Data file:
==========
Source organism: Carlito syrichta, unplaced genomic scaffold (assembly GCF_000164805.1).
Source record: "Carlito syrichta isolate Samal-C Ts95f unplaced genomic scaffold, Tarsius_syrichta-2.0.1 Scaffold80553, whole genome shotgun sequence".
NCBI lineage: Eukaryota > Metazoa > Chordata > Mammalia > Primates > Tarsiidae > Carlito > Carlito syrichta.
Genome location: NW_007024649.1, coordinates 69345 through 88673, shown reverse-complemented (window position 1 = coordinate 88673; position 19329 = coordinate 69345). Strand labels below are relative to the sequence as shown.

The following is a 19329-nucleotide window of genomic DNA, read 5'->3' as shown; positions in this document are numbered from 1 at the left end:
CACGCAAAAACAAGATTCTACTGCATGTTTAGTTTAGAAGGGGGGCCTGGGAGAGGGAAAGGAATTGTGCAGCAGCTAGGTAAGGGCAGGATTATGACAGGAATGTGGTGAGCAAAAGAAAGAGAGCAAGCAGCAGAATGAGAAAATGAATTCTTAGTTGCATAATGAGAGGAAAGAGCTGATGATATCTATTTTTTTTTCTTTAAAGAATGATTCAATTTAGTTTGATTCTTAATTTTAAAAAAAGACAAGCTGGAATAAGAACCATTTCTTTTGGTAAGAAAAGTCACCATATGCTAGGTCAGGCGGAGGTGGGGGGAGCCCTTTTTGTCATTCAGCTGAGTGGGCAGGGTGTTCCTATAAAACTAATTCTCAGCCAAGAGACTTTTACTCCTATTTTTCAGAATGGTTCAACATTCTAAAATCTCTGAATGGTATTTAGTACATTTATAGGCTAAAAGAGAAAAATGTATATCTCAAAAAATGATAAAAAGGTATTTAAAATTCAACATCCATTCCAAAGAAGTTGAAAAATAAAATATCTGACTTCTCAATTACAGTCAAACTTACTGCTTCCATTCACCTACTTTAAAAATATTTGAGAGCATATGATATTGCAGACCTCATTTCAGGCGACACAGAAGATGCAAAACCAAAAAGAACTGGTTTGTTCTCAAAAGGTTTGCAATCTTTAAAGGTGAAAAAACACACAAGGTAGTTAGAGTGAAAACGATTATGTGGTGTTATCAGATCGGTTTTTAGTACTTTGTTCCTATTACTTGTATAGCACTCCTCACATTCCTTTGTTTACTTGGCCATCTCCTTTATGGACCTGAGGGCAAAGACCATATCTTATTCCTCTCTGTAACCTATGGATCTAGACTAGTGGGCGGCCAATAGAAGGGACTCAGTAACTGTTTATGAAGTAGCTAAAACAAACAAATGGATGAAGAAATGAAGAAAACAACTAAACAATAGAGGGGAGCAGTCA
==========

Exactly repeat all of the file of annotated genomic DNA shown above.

Source organism: Carlito syrichta, unplaced genomic scaffold (assembly GCF_000164805.1).
Source record: "Carlito syrichta isolate Samal-C Ts95f unplaced genomic scaffold, Tarsius_syrichta-2.0.1 Scaffold80553, whole genome shotgun sequence".
NCBI lineage: Eukaryota > Metazoa > Chordata > Mammalia > Primates > Tarsiidae > Carlito > Carlito syrichta.
Genome location: NW_007024649.1, coordinates 69345 through 88673, shown reverse-complemented (window position 1 = coordinate 88673; position 19329 = coordinate 69345). Strand labels below are relative to the sequence as shown.

The following is a 19329-nucleotide window of genomic DNA, read 5'->3' as shown; positions in this document are numbered from 1 at the left end:
CACGCAAAAACAAGATTCTACTGCATGTTTAGTTTAGAAGGGGGGCCTGGGAGAGGGAAAGGAATTGTGCAGCAGCTAGGTAAGGGCAGGATTATGACAGGAATGTGGTGAGCAAAAGAAAGAGAGCAAGCAGCAGAATGAGAAAATGAATTCTTAGTTGCATAATGAGAGGAAAGAGCTGATGATATCTATTTTTTTTTCTTTAAAGAATGATTCAATTTAGTTTGATTCTTAATTTTAAAAAAAGACAAGCTGGAATAAGAACCATTTCTTTTGGTAAGAAAAGTCACCATATGCTAGGTCAGGCGGAGGTGGGGGGAGCCCTTTTTGTCATTCAGCTGAGTGGGCAGGGTGTTCCTATAAAACTAATTCTCAGCCAAGAGACTTTTACTCCTATTTTTCAGAATGGTTCAACATTCTAAAATCTCTGAATGGTATTTAGTACATTTATAGGCTAAAAGAGAAAAATGTATATCTCAAAAAATGATAAAAAGGTATTTAAAATTCAACATCCATTCCAAAGAAGTTGAAAAATAAAATATCTGACTTCTCAATTACAGTCAAACTTACTGCTTCCATTCACCTACTTTAAAAATATTTGAGAGCATATGATATTGCAGACCTCATTTCAGGCGACACAGAAGATGCAAAACCAAAAAGAACTGGTTTGTTCTCAAAAGGTTTGCAATCTTTAAAGGTGAAAAAACACACAAGGTAGTTAGAGTGAAAACGATTATGTGGTGTTATCAGATCGGTTTTTAGTACTTTGTTCCTATTACTTGTATAGCACTCCTCACATTCCTTTGTTTACTTGGCCATCTCCTTTATGGACCTGAGGGCAAAGACCATATCTTATTCCTCTCTGTAACCTATGGATCTAGACTAGTGGGCGGCCAATAGAAGGGACTCAGTAACTGTTTATGAAGTAGCTAAAACAAACAAATGGATGAAGAAATGAAGAAAACAACTAAACAATAGAGGGGAGCAGTCA